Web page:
Tuesday, January 6, 2015

Humanistic Commons

Humanistic Commons

Innovative Ideas in Interdisciplinary Graduate Education

The College of Liberal Arts’ Humanistic Commons – one of five winners of the Graduate School’s 2014 competition for innovative ideas for enhancing interdisciplinary graduate education – is a teaching and research initiative that aims to rethink graduate education in the humanities across time, culture, discipline and space.

The Humanistic Commons is not a new program or school, but rather a new method of connecting research and teaching both within the College of Liberal Arts and across the University as a whole. It’s an intellectual space that aims to spark conversations between students and faculty; among artists, critics, theorists and historians – a space to critique and contest conventional wisdom, knowledge and institutions in ways that will lead to collaborative innovation and problem solving.

Initiated this fall with undergraduate students, the Humanistic Commons is moving towards an alternative graduate education paradigm that aims to both integrate collaborative faculty research into existing programs and enhance interdisciplinary graduate education by building curriculum.

“The research of faculty will be used in courses that are not limited to their discipline and will attract a wider range of students, both at the undergrad and grad levels,” says Humanistic Commons member Ana Paula Ferreira, professor of Spanish and Portuguese studies and associate dean for faculty. "We hope to make their research more visible and available."

Central to the graduate education dimension of the Humanistic Commons is the development of three-year Graduate Research Groups that combine current faculty research with graduate education and mentorship, connecting faculty and students through a common project.

Graduate Research Groups will involve discussion of individual research projects, visits by scholars, conferences and other special projects. Though still taking classes within the department of his or her major, a student will also be able to work with experts in other disciplines. Students will benefit both academically and professionally, through additional research experience and publications in fields outside their degree.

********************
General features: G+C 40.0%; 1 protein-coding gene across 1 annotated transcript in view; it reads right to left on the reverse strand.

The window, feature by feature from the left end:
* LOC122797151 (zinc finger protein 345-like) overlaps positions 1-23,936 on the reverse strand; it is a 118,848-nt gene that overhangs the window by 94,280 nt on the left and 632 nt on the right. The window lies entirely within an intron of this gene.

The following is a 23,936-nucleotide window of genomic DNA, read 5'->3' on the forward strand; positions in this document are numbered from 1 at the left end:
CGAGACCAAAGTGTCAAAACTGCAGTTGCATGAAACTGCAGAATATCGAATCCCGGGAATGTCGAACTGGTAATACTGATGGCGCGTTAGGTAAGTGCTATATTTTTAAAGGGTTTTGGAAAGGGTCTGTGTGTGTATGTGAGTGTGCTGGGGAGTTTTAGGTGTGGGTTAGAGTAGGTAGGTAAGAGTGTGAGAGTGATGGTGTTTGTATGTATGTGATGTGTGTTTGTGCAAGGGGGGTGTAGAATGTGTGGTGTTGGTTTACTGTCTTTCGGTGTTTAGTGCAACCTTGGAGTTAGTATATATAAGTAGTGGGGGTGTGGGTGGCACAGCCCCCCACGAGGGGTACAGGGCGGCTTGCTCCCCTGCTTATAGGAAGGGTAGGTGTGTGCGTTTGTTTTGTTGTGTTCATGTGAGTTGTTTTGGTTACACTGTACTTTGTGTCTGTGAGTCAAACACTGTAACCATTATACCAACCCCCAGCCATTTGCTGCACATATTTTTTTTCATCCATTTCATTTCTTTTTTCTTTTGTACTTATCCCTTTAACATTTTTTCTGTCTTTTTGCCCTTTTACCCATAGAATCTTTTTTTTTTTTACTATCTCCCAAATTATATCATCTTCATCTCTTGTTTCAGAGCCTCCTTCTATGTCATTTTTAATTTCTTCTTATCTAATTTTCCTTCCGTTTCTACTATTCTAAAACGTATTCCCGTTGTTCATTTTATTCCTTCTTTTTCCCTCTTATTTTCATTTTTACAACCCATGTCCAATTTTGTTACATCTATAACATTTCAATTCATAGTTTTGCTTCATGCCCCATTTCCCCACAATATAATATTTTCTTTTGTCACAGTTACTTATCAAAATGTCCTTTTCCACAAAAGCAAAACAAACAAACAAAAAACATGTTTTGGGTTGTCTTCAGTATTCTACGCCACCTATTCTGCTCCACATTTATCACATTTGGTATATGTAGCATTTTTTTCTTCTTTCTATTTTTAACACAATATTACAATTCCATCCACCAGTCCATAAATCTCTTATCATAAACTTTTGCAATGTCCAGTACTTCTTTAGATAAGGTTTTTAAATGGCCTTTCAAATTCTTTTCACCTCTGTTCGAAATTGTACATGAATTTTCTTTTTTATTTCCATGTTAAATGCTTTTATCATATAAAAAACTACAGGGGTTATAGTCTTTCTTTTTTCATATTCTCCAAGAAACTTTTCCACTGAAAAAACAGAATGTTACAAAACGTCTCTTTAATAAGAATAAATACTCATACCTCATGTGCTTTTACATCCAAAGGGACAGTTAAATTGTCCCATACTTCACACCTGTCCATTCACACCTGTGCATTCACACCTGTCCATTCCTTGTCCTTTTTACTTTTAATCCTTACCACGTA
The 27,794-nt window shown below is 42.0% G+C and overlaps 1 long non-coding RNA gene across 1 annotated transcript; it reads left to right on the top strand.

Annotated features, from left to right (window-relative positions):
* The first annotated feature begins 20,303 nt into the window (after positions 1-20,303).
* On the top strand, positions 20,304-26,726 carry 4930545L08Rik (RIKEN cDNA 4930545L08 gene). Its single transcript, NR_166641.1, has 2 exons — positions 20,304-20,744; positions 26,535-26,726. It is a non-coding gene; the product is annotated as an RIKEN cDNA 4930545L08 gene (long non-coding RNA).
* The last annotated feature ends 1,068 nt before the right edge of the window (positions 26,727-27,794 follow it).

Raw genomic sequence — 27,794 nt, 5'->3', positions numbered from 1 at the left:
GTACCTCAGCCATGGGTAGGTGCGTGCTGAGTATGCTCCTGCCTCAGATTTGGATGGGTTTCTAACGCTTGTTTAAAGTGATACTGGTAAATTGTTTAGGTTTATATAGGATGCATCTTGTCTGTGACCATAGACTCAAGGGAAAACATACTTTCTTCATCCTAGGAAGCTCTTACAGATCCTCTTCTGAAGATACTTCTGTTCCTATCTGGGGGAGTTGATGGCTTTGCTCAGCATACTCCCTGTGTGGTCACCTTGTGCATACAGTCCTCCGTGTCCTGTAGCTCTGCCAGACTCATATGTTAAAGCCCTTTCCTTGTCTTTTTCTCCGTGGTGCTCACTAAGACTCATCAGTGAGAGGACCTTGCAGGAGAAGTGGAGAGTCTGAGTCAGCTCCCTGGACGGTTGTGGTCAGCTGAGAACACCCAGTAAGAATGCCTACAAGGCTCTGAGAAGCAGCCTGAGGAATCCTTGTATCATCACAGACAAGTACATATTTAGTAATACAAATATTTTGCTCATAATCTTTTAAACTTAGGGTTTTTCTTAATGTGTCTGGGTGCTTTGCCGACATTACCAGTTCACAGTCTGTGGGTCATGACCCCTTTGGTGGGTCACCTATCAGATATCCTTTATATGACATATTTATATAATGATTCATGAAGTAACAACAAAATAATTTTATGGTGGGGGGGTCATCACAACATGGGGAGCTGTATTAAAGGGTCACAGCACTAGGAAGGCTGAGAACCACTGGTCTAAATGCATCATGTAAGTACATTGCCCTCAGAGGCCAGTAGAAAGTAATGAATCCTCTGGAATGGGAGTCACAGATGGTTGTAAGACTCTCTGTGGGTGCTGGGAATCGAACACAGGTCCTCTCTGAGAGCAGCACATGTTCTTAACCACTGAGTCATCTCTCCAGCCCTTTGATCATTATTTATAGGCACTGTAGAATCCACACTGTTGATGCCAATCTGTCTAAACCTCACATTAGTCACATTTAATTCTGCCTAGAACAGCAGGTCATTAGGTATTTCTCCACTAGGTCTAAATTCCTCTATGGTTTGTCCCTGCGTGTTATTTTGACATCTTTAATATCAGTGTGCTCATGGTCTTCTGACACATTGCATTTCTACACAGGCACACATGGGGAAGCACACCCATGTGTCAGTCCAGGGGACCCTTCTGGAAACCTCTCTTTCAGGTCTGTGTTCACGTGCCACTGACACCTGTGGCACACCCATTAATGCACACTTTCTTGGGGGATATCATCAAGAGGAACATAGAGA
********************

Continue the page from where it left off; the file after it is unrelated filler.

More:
The intention is for these groups to become a fundamental part of graduate education, creating courses and for-credit graduate research opportunities within CLA. In this model, faculty will be encouraged to share their expertise and interdisciplinary work beyond their own departments.

According to Humanistic Commons member Michal Kobialka, professor of Theatre Arts and Dance and the former associate dean of faculty when the committee was formalized in 2011, participation in Graduate Research Groups will enhance the student experience by facilitating a different kind of faculty/student relationship:

“[They] encourage a model of graduate education that complements one-to-one adviser-student mentorship with broader and less hierarchical communities of common research interests that include faculty and graduate students at every stage of their programs."

The Humanistic Commons committee will work with existing degree programs to integrate curricula and research groups into graduate education. Humanistic Commons members belong to a broad range of existing departments within the College of Liberal Arts, including language studies, history, cultural studies, the arts, psychology, political science and anthropology.

To learn more about the Humanistic Commons, visit http://cla.umn.edu/teachresearch/humanistic-commons/.

– Lyra Fontaine